Okay, okay, okay. I am sorry this took so long to update, but I was at work!
This is JB by the way.
So, I'll give the abbreviated play-by-play:
- We checked in at 6:30 a.m.
- They took Wendi to the pre-op area at about 7:15.
- She waited in there for quite a while - until close to 8:15 or so - and was then brought to the operating room.
- They retrieved 18 eggs.
- She went back to the recovery room and then was rolled back to her room, where I was waiting watching the movie National Treasure, at about 10:00 a.m.
Now let me tell you something, Wendi has never been drunk before, but if you ever wanted to see what that would be like, you should have been there today. She was GONE! Slurred speech, laughing, crying, sleeping... all at the same time. She started talking to the nurse and then realized she was not me, and she said to the nurse, "Oooooohhhh, I thought you were my husband... but you're still really pretty." Then she was told to scoot over from the transport bed to her room bed. She looked at the room bed questioningly, turned to the nurses, and said, "I am really naked! Ha! Ha!" Well, under her gown she was, but apparently this was throwing off her ability to move. When she was finally tucked in, she turned to me crying a little and said, "I know what I want to say, but I sound like a complete moron."
Let me say that she knows I am writing this. I am not a mean guy that likes to share with the world how funny my wife is when she is drugged, although I am enjoying this immensely.
So where are we now?
At this point we do not know how many of the 18 eggs are mature, but we will find out tomorrow. Oh, and we have decided to do what we did last time and fertilize 14 of the eggs. This means that tomorrow, the embryologist will determine how many of the 14 actually fertilized (this is typically from between 5-12). He will take two of them and let them grow for another 2 days for the "put back", or transfer, on Thursday. The other remaining embryos will be frozen tomorrow.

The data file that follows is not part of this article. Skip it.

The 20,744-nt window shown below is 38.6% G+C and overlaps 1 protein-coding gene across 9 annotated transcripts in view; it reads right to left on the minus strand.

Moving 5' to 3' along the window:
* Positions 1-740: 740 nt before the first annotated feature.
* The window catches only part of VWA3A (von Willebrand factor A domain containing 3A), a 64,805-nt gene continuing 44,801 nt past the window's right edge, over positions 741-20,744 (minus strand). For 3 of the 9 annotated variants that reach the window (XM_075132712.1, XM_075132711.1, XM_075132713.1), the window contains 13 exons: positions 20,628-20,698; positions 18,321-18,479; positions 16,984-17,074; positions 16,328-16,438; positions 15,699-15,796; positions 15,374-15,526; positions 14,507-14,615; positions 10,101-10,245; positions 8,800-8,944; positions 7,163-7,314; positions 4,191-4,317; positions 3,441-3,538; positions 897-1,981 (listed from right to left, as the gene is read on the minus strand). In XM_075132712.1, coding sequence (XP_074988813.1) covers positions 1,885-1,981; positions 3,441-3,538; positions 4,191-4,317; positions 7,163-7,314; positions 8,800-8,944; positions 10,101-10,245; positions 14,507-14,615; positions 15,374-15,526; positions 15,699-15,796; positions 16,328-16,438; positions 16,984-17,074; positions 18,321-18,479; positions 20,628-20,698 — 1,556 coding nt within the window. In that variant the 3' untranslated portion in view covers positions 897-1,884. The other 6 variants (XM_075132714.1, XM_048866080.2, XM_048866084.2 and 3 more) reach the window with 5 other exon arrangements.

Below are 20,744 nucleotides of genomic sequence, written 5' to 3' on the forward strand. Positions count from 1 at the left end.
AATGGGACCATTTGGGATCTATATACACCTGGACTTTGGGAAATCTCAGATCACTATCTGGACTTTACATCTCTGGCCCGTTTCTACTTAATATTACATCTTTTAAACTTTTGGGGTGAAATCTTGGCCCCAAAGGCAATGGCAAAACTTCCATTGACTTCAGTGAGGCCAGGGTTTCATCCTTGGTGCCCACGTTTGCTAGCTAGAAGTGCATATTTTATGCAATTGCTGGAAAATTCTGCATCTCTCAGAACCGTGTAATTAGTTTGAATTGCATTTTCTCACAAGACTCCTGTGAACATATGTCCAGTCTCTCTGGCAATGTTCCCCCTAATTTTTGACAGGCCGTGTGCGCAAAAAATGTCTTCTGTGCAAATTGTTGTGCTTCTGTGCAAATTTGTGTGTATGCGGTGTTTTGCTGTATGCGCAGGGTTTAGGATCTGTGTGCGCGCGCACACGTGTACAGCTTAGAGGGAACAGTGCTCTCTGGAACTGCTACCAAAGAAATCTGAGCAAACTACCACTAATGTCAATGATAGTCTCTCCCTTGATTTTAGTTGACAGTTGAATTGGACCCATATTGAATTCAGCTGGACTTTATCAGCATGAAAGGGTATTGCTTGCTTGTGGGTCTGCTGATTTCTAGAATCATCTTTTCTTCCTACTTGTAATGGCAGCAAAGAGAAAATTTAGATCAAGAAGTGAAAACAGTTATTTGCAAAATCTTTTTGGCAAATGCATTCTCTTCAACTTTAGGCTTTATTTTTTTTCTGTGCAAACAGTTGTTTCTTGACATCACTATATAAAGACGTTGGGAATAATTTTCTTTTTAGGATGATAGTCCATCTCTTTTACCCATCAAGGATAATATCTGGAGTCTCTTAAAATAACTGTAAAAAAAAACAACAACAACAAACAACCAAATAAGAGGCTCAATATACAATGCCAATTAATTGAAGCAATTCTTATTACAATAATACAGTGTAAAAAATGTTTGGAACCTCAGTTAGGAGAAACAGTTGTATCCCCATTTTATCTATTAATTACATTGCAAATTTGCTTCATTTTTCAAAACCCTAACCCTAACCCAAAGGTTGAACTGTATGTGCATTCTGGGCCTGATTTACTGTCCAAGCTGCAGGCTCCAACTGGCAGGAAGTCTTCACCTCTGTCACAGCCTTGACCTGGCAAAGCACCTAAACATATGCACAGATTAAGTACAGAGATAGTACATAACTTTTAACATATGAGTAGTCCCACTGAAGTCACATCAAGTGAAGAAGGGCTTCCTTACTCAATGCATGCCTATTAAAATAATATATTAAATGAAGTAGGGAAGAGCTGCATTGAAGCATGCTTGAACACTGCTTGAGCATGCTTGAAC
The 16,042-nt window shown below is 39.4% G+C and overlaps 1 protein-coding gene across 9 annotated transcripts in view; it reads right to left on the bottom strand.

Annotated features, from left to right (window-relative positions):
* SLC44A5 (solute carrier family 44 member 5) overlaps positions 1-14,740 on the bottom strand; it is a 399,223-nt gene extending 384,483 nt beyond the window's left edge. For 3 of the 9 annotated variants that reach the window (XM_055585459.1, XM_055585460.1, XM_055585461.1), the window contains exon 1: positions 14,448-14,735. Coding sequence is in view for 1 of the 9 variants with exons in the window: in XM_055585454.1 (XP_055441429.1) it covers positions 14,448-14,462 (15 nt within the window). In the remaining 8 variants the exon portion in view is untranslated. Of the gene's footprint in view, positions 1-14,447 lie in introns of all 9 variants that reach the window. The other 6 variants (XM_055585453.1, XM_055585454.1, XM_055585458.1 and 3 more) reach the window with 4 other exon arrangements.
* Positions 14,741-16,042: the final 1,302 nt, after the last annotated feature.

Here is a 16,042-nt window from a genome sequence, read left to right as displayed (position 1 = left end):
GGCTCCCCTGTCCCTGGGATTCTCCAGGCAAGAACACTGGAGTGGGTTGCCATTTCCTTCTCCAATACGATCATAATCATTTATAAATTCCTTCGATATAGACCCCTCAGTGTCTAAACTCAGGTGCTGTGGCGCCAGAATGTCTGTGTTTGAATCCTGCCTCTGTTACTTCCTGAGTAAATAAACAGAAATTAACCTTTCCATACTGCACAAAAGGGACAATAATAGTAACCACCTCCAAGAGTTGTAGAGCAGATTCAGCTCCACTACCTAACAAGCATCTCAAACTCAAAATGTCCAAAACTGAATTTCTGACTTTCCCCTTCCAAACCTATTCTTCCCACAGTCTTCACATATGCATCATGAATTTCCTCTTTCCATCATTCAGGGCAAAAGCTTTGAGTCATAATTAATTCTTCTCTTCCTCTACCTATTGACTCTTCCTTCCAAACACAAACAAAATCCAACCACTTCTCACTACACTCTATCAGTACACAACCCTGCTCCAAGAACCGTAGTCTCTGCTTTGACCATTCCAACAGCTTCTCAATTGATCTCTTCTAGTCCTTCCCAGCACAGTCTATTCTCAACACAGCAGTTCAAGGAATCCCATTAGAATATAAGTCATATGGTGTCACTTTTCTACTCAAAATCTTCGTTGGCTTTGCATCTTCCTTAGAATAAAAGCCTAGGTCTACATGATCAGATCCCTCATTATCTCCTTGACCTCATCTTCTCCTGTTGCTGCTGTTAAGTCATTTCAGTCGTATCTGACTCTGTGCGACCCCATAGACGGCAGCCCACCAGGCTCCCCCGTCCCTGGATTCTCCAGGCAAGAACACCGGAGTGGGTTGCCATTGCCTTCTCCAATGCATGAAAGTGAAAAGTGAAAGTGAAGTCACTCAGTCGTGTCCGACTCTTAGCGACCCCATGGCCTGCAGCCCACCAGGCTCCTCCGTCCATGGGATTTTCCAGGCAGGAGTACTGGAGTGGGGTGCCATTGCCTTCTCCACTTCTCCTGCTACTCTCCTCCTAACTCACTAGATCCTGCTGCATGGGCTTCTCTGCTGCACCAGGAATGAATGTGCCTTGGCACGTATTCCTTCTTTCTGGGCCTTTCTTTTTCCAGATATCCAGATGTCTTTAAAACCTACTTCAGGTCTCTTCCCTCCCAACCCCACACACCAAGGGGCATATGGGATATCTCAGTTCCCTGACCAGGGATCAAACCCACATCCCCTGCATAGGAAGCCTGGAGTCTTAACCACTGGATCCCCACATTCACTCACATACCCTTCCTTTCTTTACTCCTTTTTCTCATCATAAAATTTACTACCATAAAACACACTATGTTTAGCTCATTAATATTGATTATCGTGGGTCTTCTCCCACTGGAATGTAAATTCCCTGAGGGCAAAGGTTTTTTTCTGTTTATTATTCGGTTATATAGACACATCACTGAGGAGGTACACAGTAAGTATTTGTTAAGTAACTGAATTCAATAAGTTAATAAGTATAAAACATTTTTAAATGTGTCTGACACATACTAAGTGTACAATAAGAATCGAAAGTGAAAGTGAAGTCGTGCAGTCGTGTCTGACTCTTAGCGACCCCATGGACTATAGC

Now Mayo is one of the only places that does freezing in the pronuclear phase of embryo development. What does that mean? There are actually 2 phases of what most people call "fertilization". The first stage, actually called fertilization, is where the sperm penetrates the outer "shell", or zona pellucida, of the egg. The second stage, called syngamy, is where the genetic material actually combines to make a new set of genes - i.e. our baby's genetic code. Mayo freezes the embryos after fertilization but before syngamy, the so-called pro-nuclear phase. Just thought that was interesting information for those who cared. :)
Anyway, Wendi is doing well. She slept most of the afternoon and has less pain than she did for the first transfer. I am pretty happy about this. It is terrible to see someone you love in pain... plus the whining is ridiculous! Just kidding. Kind of.
Wendi will be blogging again soon. I promise.